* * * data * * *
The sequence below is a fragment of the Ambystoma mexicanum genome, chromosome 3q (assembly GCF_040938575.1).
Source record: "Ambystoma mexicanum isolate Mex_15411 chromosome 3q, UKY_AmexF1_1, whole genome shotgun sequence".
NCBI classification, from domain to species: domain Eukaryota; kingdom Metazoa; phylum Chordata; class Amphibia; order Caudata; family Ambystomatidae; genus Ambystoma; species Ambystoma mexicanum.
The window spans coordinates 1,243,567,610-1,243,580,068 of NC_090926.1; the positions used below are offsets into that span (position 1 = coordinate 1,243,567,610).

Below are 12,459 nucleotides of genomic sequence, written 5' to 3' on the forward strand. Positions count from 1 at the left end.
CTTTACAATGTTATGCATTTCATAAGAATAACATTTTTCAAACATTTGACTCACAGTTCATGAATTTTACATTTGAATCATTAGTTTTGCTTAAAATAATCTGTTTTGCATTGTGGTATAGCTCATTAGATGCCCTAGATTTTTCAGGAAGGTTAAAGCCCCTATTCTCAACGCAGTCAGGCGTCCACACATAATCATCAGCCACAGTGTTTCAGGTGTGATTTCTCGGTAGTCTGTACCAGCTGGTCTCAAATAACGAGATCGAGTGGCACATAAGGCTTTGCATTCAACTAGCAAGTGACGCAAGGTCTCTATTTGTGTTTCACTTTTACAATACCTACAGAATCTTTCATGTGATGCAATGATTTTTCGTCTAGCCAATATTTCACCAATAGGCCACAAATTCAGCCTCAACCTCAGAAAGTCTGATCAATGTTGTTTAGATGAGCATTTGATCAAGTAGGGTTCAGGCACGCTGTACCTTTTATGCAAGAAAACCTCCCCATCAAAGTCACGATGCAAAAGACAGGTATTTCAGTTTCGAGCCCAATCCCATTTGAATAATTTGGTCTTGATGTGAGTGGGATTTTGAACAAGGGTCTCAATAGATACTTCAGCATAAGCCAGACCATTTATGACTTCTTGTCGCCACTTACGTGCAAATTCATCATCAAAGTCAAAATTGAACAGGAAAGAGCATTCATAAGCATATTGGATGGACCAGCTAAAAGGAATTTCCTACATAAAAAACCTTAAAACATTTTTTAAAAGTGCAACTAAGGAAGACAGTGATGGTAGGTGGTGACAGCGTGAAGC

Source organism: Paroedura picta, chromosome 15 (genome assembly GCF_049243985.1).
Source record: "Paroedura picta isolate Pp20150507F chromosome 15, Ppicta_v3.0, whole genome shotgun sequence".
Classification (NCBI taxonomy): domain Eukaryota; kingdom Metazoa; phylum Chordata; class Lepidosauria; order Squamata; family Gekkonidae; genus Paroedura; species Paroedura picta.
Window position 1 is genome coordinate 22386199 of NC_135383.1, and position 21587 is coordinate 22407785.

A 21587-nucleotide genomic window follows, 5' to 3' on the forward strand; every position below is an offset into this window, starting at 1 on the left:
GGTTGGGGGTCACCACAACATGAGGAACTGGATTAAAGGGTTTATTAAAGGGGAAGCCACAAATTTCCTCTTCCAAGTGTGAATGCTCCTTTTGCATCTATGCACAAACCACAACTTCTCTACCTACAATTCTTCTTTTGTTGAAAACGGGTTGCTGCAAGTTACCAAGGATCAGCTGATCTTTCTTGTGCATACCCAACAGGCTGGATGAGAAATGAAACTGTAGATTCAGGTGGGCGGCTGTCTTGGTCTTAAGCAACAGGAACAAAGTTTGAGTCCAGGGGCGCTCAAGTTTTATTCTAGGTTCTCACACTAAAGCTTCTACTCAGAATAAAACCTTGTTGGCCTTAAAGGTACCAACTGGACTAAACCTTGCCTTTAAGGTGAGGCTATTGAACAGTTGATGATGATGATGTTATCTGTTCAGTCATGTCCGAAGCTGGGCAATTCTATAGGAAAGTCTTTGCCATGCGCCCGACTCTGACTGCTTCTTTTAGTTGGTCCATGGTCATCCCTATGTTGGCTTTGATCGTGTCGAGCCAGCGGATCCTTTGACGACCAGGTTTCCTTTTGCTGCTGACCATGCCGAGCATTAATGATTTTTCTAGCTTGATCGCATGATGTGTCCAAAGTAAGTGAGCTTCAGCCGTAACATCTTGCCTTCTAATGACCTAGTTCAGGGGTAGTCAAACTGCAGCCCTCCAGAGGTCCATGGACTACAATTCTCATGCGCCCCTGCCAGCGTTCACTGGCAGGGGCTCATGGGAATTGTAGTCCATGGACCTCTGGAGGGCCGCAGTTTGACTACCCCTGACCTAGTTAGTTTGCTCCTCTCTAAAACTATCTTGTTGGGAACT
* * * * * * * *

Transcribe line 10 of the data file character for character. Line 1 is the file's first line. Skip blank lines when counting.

Window position 1 is genome coordinate 22386199 of NC_135383.1, and position 21587 is coordinate 22407785.